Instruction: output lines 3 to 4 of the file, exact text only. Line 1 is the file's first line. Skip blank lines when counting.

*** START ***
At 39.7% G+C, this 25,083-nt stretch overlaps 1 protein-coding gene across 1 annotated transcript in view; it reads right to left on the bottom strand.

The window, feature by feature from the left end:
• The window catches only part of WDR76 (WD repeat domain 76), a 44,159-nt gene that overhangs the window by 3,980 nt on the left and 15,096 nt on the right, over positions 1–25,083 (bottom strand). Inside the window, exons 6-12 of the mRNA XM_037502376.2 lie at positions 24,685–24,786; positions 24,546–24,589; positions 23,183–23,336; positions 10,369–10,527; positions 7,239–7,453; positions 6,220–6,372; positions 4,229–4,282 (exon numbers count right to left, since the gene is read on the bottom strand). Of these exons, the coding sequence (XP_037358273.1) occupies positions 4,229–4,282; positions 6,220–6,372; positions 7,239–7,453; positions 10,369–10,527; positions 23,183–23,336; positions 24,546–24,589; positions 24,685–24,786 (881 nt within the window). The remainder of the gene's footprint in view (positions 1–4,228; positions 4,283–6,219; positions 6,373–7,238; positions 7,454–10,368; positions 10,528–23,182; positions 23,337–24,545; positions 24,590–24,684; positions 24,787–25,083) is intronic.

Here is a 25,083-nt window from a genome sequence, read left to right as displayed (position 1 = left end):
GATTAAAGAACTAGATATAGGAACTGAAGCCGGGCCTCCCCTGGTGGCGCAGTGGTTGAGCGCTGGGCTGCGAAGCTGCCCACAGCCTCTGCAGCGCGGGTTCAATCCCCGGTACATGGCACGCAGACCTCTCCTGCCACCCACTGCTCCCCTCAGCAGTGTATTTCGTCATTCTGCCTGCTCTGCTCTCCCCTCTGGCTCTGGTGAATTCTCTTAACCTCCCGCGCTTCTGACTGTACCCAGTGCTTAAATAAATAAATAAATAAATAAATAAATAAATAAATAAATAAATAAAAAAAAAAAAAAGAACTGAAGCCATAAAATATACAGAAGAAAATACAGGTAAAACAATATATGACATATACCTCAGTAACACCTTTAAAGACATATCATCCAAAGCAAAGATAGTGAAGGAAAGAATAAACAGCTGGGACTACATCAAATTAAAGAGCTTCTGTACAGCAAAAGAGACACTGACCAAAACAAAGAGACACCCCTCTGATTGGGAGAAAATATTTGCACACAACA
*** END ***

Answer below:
• The window catches only part of WDR76 (WD repeat domain 76), a 44,159-nt gene that overhangs the window by 3,980 nt on the left and 15,096 nt on the right, over positions 1–25,083 (bottom strand). Inside the window, exons 6-12 of the mRNA XM_037502376.2 lie at positions 24,685–24,786; positions 24,546–24,589; positions 23,183–23,336; positions 10,369–10,527; positions 7,239–7,453; positions 6,220–6,372; positions 4,229–4,282 (exon numbers count right to left, since the gene is read on the bottom strand). Of these exons, the coding sequence (XP_037358273.1) occupies positions 4,229–4,282; positions 6,220–6,372; positions 7,239–7,453; positions 10,369–10,527; positions 23,183–23,336; positions 24,546–24,589; positions 24,685–24,786 (881 nt within the window). The remainder of the gene's footprint in view (positions 1–4,228; positions 4,283–6,219; positions 6,373–7,238; positions 7,454–10,368; positions 10,528–23,182; positions 23,337–24,545; positions 24,590–24,684; positions 24,787–25,083) is intronic.

Here is a 25,083-nt window from a genome sequence, read left to right as displayed (position 1 = left end):